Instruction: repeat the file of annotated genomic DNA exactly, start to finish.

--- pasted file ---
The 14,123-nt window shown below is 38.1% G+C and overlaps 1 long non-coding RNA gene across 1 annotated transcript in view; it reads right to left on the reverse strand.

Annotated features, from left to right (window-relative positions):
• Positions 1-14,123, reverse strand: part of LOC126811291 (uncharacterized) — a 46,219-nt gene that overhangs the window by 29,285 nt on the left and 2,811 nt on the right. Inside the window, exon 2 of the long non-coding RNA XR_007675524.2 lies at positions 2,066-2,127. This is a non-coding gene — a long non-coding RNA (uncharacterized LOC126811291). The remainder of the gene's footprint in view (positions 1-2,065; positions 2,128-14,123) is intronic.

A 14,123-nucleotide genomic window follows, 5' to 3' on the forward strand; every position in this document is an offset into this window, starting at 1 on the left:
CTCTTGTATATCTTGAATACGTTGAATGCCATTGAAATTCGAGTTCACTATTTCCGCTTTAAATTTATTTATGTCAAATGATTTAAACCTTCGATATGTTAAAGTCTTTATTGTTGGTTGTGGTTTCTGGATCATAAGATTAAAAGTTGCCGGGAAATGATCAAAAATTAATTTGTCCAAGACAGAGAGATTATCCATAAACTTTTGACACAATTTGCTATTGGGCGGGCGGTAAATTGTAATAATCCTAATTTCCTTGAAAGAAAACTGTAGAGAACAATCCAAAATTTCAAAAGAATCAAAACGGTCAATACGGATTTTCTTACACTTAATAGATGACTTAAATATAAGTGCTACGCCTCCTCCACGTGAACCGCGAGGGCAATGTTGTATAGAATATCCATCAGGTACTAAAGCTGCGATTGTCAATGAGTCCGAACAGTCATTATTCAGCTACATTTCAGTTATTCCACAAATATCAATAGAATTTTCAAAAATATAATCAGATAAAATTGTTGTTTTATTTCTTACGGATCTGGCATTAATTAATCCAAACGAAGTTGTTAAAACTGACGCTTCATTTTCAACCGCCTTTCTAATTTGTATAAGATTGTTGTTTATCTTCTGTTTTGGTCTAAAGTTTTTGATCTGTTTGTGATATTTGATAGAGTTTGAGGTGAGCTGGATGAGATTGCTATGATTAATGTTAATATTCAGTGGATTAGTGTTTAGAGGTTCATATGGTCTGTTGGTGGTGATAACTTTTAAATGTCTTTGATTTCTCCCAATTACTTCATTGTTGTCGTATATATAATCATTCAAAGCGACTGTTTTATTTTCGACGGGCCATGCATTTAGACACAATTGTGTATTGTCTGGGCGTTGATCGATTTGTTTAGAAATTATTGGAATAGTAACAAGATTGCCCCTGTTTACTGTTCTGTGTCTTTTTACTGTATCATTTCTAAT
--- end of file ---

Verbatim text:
The 14,123-nt window shown below is 38.1% G+C and overlaps 1 long non-coding RNA gene across 1 annotated transcript in view; it reads right to left on the reverse strand.

Annotated features, from left to right (window-relative positions):
• Positions 1-14,123, reverse strand: part of LOC126811291 (uncharacterized) — a 46,219-nt gene that overhangs the window by 29,285 nt on the left and 2,811 nt on the right. Inside the window, exon 2 of the long non-coding RNA XR_007675524.2 lies at positions 2,066-2,127. This is a non-coding gene — a long non-coding RNA (uncharacterized LOC126811291). The remainder of the gene's footprint in view (positions 1-2,065; positions 2,128-14,123) is intronic.

A 14,123-nucleotide genomic window follows, 5' to 3' on the forward strand; every position in this document is an offset into this window, starting at 1 on the left:
CTCTTGTATATCTTGAATACGTTGAATGCCATTGAAATTCGAGTTCACTATTTCCGCTTTAAATTTATTTATGTCAAATGATTTAAACCTTCGATATGTTAAAGTCTTTATTGTTGGTTGTGGTTTCTGGATCATAAGATTAAAAGTTGCCGGGAAATGATCAAAAATTAATTTGTCCAAGACAGAGAGATTATCCATAAACTTTTGACACAATTTGCTATTGGGCGGGCGGTAAATTGTAATAATCCTAATTTCCTTGAAAGAAAACTGTAGAGAACAATCCAAAATTTCAAAAGAATCAAAACGGTCAATACGGATTTTCTTACACTTAATAGATGACTTAAATATAAGTGCTACGCCTCCTCCACGTGAACCGCGAGGGCAATGTTGTATAGAATATCCATCAGGTACTAAAGCTGCGATTGTCAATGAGTCCGAACAGTCATTATTCAGCTACATTTCAGTTATTCCACAAATATCAATAGAATTTTCAAAAATATAATCAGATAAAATTGTTGTTTTATTTCTTACGGATCTGGCATTAATTAATCCAAACGAAGTTGTTAAAACTGACGCTTCATTTTCAACCGCCTTTCTAATTTGTATAAGATTGTTGTTTATCTTCTGTTTTGGTCTAAAGTTTTTGATCTGTTTGTGATATTTGATAGAGTTTGAGGTGAGCTGGATGAGATTGCTATGATTAATGTTAATATTCAGTGGATTAGTGTTTAGAGGTTCATATGGTCTGTTGGTGGTGATAACTTTTAAATGTCTTTGATTTCTCCCAATTACTTCATTGTTGTCGTATATATAATCATTCAAAGCGACTGTTTTATTTTCGACGGGCCATGCATTTAGACACAATTGTGTATTGTCTGGGCGTTGATCGATTTGTTTAGAAATTATTGGAATAGTAACAAGATTGCCCCTGTTTACTGTTCTGTGTCTTTTTACTGTATCATTTCTAAT